Marusya is standing in front of her house, Kupuvate village, the Chernobyl Zone, 2020.
She loves to receive guests so much that even with our persuasion not to cook so much food, she waved her hand and said “Pff, don’t you know me ?!” She invited us to the table and, pouring vodka into glasses, she began to tell stories. We had visited Marusya until late in the evening, and she very much wanted us to stay overnight, but we didn’t want to oppress her.
At seven o’clock in the evening – back to the city of Chernobyl, where our hotel was located. During our visits to babushkas in Kupovate, we ate so much Ukrainian food that it was decided to skip the dinner.
Second Day and Moonshine Still
The next day, after breakfast, we headed back to the village of Kupovate, to visit grandma Sofia and Ghana.
Babushka Sofia, October 2020.
Sofia lives near the former kolkhoz (the Soviet collective farm) in the village of Kupovate and was previously one of the most influential people in the village!
And now she is the “most important grandmother” in the village! We, as always, entered the house with bags full of clothes and food, but Sofia was so glad to see us that she did not even look into the bags and instantly called us to the table.
Lindsay is showing Sofia videos, after filming her on a drone, in the village of Kupuvate.
She told us a huge amount of stories – funny and touching, joyful and sad, showed us her garden and vegetable patch, of which she is so proud. And like all the proud self-settlers, she refused in every possible way any form of help. She was very worried about the other self-settlers in Kupovate, and before our departure she gave us instructions on who needed help in the village.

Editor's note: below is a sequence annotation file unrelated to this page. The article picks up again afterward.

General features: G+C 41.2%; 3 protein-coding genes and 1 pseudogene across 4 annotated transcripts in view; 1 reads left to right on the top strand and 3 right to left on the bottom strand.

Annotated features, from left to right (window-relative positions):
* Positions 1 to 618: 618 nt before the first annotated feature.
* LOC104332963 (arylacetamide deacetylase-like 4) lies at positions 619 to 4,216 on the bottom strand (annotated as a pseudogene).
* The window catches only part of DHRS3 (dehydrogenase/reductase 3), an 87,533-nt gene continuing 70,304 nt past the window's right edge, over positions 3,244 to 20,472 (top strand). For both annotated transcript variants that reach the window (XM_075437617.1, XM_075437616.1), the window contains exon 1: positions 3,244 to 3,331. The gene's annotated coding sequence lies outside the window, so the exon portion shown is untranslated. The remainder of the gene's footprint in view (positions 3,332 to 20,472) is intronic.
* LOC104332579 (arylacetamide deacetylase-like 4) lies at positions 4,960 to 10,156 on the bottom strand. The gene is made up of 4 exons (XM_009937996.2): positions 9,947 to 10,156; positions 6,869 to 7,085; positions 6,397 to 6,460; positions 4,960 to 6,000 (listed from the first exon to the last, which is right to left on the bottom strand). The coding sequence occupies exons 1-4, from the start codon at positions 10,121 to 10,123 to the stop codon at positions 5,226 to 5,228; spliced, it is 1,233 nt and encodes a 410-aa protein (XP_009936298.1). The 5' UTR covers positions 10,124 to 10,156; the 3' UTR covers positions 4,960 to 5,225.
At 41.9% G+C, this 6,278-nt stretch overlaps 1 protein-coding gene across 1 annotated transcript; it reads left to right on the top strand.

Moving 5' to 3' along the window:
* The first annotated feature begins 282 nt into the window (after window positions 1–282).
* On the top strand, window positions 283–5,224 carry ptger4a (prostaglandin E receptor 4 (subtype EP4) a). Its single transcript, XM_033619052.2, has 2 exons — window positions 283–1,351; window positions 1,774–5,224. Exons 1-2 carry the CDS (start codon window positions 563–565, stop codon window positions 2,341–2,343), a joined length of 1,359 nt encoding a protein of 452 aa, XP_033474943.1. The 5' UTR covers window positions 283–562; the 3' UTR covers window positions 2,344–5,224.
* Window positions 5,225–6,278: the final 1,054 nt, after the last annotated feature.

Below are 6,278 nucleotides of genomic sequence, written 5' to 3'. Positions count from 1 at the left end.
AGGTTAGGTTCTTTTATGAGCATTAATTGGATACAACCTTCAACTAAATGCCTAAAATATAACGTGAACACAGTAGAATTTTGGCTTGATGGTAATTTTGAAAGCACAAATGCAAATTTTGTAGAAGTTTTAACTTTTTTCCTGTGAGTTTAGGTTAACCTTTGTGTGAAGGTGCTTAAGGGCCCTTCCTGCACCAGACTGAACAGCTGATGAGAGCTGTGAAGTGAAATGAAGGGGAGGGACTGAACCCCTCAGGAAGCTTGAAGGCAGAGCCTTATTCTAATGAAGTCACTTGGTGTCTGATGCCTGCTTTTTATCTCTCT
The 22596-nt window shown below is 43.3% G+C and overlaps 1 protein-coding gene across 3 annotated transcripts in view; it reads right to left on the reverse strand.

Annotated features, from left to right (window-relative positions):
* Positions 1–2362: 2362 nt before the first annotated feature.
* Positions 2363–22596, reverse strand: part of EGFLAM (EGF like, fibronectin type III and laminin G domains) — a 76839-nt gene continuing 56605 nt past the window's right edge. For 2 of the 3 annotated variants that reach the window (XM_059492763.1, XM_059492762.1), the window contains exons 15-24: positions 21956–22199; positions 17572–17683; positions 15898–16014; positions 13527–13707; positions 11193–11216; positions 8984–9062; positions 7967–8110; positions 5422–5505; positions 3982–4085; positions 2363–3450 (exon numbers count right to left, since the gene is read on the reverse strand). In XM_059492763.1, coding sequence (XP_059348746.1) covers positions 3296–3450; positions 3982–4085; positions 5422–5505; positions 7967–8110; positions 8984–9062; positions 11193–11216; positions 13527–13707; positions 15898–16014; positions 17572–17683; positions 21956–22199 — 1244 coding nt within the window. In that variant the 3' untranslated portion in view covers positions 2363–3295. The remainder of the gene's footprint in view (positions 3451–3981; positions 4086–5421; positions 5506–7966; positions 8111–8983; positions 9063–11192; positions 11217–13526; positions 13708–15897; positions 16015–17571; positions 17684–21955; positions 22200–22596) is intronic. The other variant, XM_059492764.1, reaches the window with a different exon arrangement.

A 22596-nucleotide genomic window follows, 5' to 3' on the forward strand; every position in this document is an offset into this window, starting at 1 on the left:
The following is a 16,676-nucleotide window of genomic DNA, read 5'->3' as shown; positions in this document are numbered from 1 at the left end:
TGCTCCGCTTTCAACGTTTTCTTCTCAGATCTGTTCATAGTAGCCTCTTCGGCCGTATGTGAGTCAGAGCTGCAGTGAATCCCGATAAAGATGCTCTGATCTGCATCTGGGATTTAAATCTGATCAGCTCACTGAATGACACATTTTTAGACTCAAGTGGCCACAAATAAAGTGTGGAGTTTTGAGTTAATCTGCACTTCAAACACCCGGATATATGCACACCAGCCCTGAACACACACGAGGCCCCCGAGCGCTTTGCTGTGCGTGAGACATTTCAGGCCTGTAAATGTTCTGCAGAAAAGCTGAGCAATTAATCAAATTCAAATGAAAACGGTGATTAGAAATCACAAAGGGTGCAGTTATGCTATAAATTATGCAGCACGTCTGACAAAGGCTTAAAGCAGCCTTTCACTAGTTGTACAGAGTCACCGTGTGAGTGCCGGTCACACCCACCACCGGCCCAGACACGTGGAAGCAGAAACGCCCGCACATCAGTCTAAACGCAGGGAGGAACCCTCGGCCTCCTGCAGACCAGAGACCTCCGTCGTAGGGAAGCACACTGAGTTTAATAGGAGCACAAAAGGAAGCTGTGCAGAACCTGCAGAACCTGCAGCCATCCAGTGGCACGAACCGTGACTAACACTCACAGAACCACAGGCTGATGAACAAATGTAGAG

On our way to other self-settler Hannas, we met Masha and Marusya, who were just going to pick mushrooms and invited us to go to the funeral reception of one of the self-settlers the next day.
Sisters, Hanna and Sonya.
Babushka Hanna is Sofia’s cousin and despite her age (82), she easily copes with the household, the garden and cooks amazing dishes. She lives in her father’s house with her younger sister, Sonya, who is unfortunately disabled, she can neither speak nor walk. Hanna and Sonya never had children, which is why tourists visits are like a holiday for them every time!
Hanna told us the story of probably her entire life and stressed several times that she would never ever want to live outside of Chernobyl. She proudly showed us the place “where miracles happen” – a moonshine still. During our lovely gatherings, we learned about her favourite sweets, and decided to surprise her next morning.
Third Day and The Cottage Cheese
The first thing in the morning of the third day, we went to the store to buy more supplies and especially ice cream to surprise Hanna. For many people it is such a trifle, but it was worth it! Hanna and Sofia were so pleased!
We continued into the depths of the Kupovate village to visit dedushka (grandpa), Vasya and babushka, Olya. Olya is one of the youngest residents of Kupovate, and of the entire Chernobyl Exclusion Zone. They greeted us with wide smiles on their faces and sweetly began to tell us a great number of stories. Well, Olya told them to be more precise. A very memorable couple – on the one hand, calm and good-natured Vasya, and on the other, bright, charismatic and talkative Olya.